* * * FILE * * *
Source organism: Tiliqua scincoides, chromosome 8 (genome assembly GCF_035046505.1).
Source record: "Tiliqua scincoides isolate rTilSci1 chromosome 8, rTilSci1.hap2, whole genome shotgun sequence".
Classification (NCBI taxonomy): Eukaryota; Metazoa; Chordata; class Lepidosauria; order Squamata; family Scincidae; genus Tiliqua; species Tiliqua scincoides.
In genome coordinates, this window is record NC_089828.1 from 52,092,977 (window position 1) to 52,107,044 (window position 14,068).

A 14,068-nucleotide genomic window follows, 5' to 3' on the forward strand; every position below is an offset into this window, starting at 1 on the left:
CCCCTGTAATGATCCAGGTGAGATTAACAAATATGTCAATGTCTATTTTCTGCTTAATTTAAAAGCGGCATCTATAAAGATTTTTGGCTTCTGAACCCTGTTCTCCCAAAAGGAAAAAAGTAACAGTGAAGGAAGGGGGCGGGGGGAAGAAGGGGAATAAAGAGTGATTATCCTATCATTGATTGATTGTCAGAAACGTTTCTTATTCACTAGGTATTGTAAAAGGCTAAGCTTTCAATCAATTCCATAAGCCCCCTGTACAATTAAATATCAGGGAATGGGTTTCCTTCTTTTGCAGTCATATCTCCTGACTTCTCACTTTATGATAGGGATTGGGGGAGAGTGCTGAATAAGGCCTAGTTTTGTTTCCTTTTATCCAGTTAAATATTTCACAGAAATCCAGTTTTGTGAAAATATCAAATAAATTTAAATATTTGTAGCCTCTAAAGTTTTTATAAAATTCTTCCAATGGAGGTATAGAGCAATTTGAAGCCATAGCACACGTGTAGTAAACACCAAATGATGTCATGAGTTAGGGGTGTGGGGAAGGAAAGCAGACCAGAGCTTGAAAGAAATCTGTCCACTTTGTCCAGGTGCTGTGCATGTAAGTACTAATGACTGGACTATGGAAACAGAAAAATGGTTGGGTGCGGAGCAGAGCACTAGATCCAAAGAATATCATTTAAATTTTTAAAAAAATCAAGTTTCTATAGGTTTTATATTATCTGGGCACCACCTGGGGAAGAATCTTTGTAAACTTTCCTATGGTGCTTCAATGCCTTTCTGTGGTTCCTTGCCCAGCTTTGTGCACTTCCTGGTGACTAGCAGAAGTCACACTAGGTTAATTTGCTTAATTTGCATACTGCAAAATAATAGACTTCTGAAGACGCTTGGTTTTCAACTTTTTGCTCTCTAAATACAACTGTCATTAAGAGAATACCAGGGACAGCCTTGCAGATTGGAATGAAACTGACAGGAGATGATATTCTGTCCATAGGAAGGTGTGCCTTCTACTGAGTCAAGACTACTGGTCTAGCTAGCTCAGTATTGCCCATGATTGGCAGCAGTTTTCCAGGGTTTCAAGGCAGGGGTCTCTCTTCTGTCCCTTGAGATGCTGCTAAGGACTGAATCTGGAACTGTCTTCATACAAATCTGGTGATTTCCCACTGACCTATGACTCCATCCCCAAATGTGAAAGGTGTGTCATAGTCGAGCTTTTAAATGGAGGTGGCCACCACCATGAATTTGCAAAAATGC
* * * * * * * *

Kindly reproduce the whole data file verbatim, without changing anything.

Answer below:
Source organism: Tiliqua scincoides, chromosome 8 (genome assembly GCF_035046505.1).
Source record: "Tiliqua scincoides isolate rTilSci1 chromosome 8, rTilSci1.hap2, whole genome shotgun sequence".
Classification (NCBI taxonomy): Eukaryota; Metazoa; Chordata; class Lepidosauria; order Squamata; family Scincidae; genus Tiliqua; species Tiliqua scincoides.
In genome coordinates, this window is record NC_089828.1 from 52,092,977 (window position 1) to 52,107,044 (window position 14,068).

A 14,068-nucleotide genomic window follows, 5' to 3' on the forward strand; every position below is an offset into this window, starting at 1 on the left:
CCCCTGTAATGATCCAGGTGAGATTAACAAATATGTCAATGTCTATTTTCTGCTTAATTTAAAAGCGGCATCTATAAAGATTTTTGGCTTCTGAACCCTGTTCTCCCAAAAGGAAAAAAGTAACAGTGAAGGAAGGGGGCGGGGGGAAGAAGGGGAATAAAGAGTGATTATCCTATCATTGATTGATTGTCAGAAACGTTTCTTATTCACTAGGTATTGTAAAAGGCTAAGCTTTCAATCAATTCCATAAGCCCCCTGTACAATTAAATATCAGGGAATGGGTTTCCTTCTTTTGCAGTCATATCTCCTGACTTCTCACTTTATGATAGGGATTGGGGGAGAGTGCTGAATAAGGCCTAGTTTTGTTTCCTTTTATCCAGTTAAATATTTCACAGAAATCCAGTTTTGTGAAAATATCAAATAAATTTAAATATTTGTAGCCTCTAAAGTTTTTATAAAATTCTTCCAATGGAGGTATAGAGCAATTTGAAGCCATAGCACACGTGTAGTAAACACCAAATGATGTCATGAGTTAGGGGTGTGGGGAAGGAAAGCAGACCAGAGCTTGAAAGAAATCTGTCCACTTTGTCCAGGTGCTGTGCATGTAAGTACTAATGACTGGACTATGGAAACAGAAAAATGGTTGGGTGCGGAGCAGAGCACTAGATCCAAAGAATATCATTTAAATTTTTAAAAAAATCAAGTTTCTATAGGTTTTATATTATCTGGGCACCACCTGGGGAAGAATCTTTGTAAACTTTCCTATGGTGCTTCAATGCCTTTCTGTGGTTCCTTGCCCAGCTTTGTGCACTTCCTGGTGACTAGCAGAAGTCACACTAGGTTAATTTGCTTAATTTGCATACTGCAAAATAATAGACTTCTGAAGACGCTTGGTTTTCAACTTTTTGCTCTCTAAATACAACTGTCATTAAGAGAATACCAGGGACAGCCTTGCAGATTGGAATGAAACTGACAGGAGATGATATTCTGTCCATAGGAAGGTGTGCCTTCTACTGAGTCAAGACTACTGGTCTAGCTAGCTCAGTATTGCCCATGATTGGCAGCAGTTTTCCAGGGTTTCAAGGCAGGGGTCTCTCTTCTGTCCCTTGAGATGCTGCTAAGGACTGAATCTGGAACTGTCTTCATACAAATCTGGTGATTTCCCACTGACCTATGACTCCATCCCCAAATGTGAAAGGTGTGTCATAGTCGAGCTTTTAAATGGAGGTGGCCACCACCATGAATTTGCAAAAATGC